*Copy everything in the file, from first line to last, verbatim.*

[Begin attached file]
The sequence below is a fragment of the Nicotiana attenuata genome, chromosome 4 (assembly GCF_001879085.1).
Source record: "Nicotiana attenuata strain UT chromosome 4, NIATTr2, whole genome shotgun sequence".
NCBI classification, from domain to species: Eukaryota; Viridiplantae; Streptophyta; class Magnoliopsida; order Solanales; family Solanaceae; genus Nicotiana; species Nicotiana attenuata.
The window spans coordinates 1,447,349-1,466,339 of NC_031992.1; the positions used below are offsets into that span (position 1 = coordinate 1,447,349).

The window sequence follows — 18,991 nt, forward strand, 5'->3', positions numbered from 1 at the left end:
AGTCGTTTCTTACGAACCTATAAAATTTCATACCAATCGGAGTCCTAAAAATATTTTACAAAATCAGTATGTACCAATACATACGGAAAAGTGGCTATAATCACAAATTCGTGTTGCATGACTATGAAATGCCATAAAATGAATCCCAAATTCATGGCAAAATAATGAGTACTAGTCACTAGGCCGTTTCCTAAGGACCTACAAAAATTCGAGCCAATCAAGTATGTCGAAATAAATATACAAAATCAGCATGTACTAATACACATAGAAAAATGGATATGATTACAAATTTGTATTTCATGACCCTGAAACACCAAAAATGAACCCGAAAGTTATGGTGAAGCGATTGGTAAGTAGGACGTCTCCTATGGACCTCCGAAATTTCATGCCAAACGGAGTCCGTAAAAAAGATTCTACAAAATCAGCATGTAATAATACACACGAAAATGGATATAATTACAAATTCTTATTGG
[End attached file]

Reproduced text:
The sequence below is a fragment of the Nicotiana attenuata genome, chromosome 4 (assembly GCF_001879085.1).
Source record: "Nicotiana attenuata strain UT chromosome 4, NIATTr2, whole genome shotgun sequence".
NCBI classification, from domain to species: Eukaryota; Viridiplantae; Streptophyta; class Magnoliopsida; order Solanales; family Solanaceae; genus Nicotiana; species Nicotiana attenuata.
The window spans coordinates 1,447,349-1,466,339 of NC_031992.1; the positions used below are offsets into that span (position 1 = coordinate 1,447,349).

The window sequence follows — 18,991 nt, forward strand, 5'->3', positions numbered from 1 at the left end:
AGTCGTTTCTTACGAACCTATAAAATTTCATACCAATCGGAGTCCTAAAAATATTTTACAAAATCAGTATGTACCAATACATACGGAAAAGTGGCTATAATCACAAATTCGTGTTGCATGACTATGAAATGCCATAAAATGAATCCCAAATTCATGGCAAAATAATGAGTACTAGTCACTAGGCCGTTTCCTAAGGACCTACAAAAATTCGAGCCAATCAAGTATGTCGAAATAAATATACAAAATCAGCATGTACTAATACACATAGAAAAATGGATATGATTACAAATTTGTATTTCATGACCCTGAAACACCAAAAATGAACCCGAAAGTTATGGTGAAGCGATTGGTAAGTAGGACGTCTCCTATGGACCTCCGAAATTTCATGCCAAACGGAGTCCGTAAAAAAGATTCTACAAAATCAGCATGTAATAATACACACGAAAATGGATATAATTACAAATTCTTATTGG